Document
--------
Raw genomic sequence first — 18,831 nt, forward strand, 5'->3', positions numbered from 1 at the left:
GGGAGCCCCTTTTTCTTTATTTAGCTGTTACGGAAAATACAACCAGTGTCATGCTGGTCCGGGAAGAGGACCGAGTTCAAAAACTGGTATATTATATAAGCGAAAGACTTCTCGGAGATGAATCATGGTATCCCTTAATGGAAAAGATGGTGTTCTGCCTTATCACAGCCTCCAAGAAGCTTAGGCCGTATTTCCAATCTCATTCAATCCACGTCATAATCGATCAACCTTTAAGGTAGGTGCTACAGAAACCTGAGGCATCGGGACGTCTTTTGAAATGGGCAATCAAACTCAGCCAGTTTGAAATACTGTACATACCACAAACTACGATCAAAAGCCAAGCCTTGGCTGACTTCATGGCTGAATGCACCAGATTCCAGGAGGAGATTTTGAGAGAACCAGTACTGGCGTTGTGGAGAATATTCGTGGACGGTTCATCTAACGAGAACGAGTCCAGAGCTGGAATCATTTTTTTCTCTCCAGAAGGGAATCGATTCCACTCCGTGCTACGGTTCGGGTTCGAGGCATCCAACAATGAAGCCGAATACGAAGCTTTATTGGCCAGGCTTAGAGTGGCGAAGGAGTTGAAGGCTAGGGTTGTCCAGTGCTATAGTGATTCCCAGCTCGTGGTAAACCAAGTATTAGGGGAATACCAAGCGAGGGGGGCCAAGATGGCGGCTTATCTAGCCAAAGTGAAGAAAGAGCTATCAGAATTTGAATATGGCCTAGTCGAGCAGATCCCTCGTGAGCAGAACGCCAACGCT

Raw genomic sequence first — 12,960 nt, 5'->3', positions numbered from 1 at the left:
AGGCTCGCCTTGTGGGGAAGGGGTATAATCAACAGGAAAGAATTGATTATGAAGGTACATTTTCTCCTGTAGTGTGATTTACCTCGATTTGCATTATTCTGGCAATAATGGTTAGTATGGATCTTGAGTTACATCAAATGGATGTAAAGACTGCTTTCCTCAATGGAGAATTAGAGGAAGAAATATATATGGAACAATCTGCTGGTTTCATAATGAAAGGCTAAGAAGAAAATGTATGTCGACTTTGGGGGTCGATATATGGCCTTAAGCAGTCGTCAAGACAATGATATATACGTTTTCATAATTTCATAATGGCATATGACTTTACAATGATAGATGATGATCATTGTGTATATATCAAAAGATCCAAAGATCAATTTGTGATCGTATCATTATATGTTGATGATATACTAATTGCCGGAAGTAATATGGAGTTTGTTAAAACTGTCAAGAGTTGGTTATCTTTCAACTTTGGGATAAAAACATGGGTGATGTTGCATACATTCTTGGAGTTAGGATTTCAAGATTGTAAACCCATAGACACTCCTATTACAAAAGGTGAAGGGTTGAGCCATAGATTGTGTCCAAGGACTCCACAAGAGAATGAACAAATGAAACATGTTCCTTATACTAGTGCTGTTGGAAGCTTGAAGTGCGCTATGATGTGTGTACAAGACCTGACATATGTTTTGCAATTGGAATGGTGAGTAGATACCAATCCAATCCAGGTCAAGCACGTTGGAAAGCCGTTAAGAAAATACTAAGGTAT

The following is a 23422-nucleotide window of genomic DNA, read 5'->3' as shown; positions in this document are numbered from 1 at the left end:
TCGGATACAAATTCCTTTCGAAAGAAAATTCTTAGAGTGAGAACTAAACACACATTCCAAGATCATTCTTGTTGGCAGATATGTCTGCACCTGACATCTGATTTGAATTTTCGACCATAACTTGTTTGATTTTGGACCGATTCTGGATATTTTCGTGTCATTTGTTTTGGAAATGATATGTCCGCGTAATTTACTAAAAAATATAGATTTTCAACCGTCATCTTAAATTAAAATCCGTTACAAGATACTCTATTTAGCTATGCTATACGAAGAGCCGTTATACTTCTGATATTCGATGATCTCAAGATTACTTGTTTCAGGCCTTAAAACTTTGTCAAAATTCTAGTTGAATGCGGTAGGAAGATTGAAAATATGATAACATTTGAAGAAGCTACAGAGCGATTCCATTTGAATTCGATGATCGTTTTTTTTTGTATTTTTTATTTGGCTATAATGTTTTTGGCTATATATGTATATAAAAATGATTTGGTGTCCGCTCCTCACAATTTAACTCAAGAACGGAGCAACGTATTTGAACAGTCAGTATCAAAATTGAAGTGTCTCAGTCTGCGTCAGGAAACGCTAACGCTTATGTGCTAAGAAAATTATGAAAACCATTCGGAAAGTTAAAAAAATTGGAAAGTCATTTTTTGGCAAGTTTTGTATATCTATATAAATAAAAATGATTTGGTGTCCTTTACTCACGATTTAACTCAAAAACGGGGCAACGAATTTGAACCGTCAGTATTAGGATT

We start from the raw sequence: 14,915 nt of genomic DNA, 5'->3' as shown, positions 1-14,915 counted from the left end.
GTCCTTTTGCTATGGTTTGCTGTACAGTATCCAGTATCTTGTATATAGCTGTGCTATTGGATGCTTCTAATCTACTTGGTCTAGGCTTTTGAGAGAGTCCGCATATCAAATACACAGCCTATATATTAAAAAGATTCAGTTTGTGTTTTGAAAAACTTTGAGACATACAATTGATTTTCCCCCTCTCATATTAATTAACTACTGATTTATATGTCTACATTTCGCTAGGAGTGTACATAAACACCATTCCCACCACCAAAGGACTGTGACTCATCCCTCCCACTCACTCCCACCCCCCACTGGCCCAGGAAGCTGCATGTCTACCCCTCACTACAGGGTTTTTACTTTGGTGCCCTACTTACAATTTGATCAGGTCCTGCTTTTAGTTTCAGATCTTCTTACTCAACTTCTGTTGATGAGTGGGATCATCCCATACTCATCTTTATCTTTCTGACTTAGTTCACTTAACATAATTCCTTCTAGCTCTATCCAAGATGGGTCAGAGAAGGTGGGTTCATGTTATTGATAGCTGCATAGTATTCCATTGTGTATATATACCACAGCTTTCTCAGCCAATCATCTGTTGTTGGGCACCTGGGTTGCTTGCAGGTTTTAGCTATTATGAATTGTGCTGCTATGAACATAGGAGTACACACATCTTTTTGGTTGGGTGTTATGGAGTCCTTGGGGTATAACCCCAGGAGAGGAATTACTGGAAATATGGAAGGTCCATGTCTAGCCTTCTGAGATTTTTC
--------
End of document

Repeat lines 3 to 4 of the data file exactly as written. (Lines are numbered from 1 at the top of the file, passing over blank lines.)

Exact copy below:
Raw genomic sequence first — 12,960 nt, 5'->3', positions numbered from 1 at the left:
AGGCTCGCCTTGTGGGGAAGGGGTATAATCAACAGGAAAGAATTGATTATGAAGGTACATTTTCTCCTGTAGTGTGATTTACCTCGATTTGCATTATTCTGGCAATAATGGTTAGTATGGATCTTGAGTTACATCAAATGGATGTAAAGACTGCTTTCCTCAATGGAGAATTAGAGGAAGAAATATATATGGAACAATCTGCTGGTTTCATAATGAAAGGCTAAGAAGAAAATGTATGTCGACTTTGGGGGTCGATATATGGCCTTAAGCAGTCGTCAAGACAATGATATATACGTTTTCATAATTTCATAATGGCATATGACTTTACAATGATAGATGATGATCATTGTGTATATATCAAAAGATCCAAAGATCAATTTGTGATCGTATCATTATATGTTGATGATATACTAATTGCCGGAAGTAATATGGAGTTTGTTAAAACTGTCAAGAGTTGGTTATCTTTCAACTTTGGGATAAAAACATGGGTGATGTTGCATACATTCTTGGAGTTAGGATTTCAAGATTGTAAACCCATAGACACTCCTATTACAAAAGGTGAAGGGTTGAGCCATAGATTGTGTCCAAGGACTCCACAAGAGAATGAACAAATGAAACATGTTCCTTATACTAGTGCTGTTGGAAGCTTGAAGTGCGCTATGATGTGTGTACAAGACCTGACATATGTTTTGCAATTGGAATGGTGAGTAGATACCAATCCAATCCAGGTCAAGCACGTTGGAAAGCCGTTAAGAAAATACTAAGGTAT